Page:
The familiar pattern of arbitrary detentions under trumped-up terrorism charges followed by political show trials must not be allowed to unfold. In the absence of any credible evidence of crimes, they should be immediately released.

Investigations have been initiated against 54 out of 59 deputies from the HDP, the third-largest party in Turkey’s Parliament. Parliamentary immunity was lifted in May in a step seen as enabling the prosecution of the party’s deputies.

Police detain DBP co-chair Tuncel during a protest against the arrest of Kurdish lawmakers, in Diyarbakir

Police detain Sebahat Tuncel, co-chair of the pro-Kurdish Democratic Regions Party (DBP), during a protest against the arrest of Kurdish lawmakers, in the southeastern city of Diyarbakir, Turkey, November 4, 2016. REUTERS/Sertac Kayar

Twelve deputies from the party have been detained since last night, including the party’s co-chairs Selahattin Demirtaş and Figen Yüksekdağ who are accused of “making propaganda for a terrorist organization”, a provision routinely used to stifle dissent on Kurdish issues in Turkey. Three deputies have since been released while five have been remanded in pre-trial detention. The party’s head offices in Ankara were also raided by police.

Following the news of the latest detentions, a suspected car bomb was detonated outside police headquarters in Diyarbakır. Eight people were reported killed in the blast including two police officers. No group has yet taken responsibility for the bombing, an outrage that breaches the fundamental principles of international law.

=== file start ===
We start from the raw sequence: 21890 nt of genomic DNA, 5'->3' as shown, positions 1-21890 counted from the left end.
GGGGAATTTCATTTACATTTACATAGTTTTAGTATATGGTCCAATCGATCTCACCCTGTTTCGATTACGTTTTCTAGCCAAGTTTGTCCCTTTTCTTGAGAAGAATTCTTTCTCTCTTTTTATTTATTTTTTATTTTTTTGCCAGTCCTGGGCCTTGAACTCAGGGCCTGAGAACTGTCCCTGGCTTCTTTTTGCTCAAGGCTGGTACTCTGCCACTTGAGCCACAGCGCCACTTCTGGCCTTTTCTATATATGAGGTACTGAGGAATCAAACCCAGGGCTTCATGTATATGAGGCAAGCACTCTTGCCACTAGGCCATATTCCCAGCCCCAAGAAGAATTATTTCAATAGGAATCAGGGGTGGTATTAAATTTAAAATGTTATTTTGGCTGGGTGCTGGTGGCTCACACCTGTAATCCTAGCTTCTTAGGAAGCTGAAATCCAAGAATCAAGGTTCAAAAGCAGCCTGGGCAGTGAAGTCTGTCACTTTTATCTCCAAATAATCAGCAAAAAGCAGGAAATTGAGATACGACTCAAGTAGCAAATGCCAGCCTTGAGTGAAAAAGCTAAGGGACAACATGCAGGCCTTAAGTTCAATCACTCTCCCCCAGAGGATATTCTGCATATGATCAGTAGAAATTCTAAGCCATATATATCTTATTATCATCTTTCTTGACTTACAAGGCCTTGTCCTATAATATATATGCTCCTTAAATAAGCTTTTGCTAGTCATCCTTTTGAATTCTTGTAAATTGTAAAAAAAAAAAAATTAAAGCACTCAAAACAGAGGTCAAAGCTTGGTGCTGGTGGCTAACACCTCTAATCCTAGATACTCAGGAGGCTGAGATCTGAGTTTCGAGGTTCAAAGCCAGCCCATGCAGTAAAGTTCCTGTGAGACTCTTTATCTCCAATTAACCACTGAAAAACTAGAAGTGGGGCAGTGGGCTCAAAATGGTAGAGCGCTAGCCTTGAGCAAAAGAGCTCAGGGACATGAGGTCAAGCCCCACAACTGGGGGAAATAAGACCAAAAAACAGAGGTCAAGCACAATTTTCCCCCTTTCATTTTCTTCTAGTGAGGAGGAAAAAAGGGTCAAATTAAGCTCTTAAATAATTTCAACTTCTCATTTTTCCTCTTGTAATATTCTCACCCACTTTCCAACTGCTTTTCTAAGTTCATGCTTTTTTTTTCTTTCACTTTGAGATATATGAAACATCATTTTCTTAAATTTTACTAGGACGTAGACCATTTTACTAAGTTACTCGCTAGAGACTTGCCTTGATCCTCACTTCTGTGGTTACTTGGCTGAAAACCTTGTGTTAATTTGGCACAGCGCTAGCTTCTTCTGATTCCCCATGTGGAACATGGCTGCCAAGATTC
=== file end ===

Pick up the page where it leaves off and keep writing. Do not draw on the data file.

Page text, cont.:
As the detentions took place, social media users in Turkey found that they were not able to access services like Twitter, Facebook and WhatsApp. Access to internet services in general remains limited across Turkey today. Prime Minister Binali Yıldırım said this afternoon that such measures were “temporary precautions” and would be lifted once “danger is eliminated”.

The detentions come after other moves to oust pro-autonomy political voices from office. In September, 24 elected mayors from pro-autonomy Kurdish parties in the Kurdish-dominated south-east of Turkey were replaced by executive decree and, just last weekend, the HDP co-mayors of the high-profile Diyarbakır Municipality were detained and replaced with a trustee.

Also last weekend, executive decrees have resulted in the blanket closures of media outlets, including the Kurdish daily, Özgür Gündem, the Kurdish language Azadiya Welat and the JINHA women’s news agency, along with local media outlets in the south-east and other opposition media in Turkey.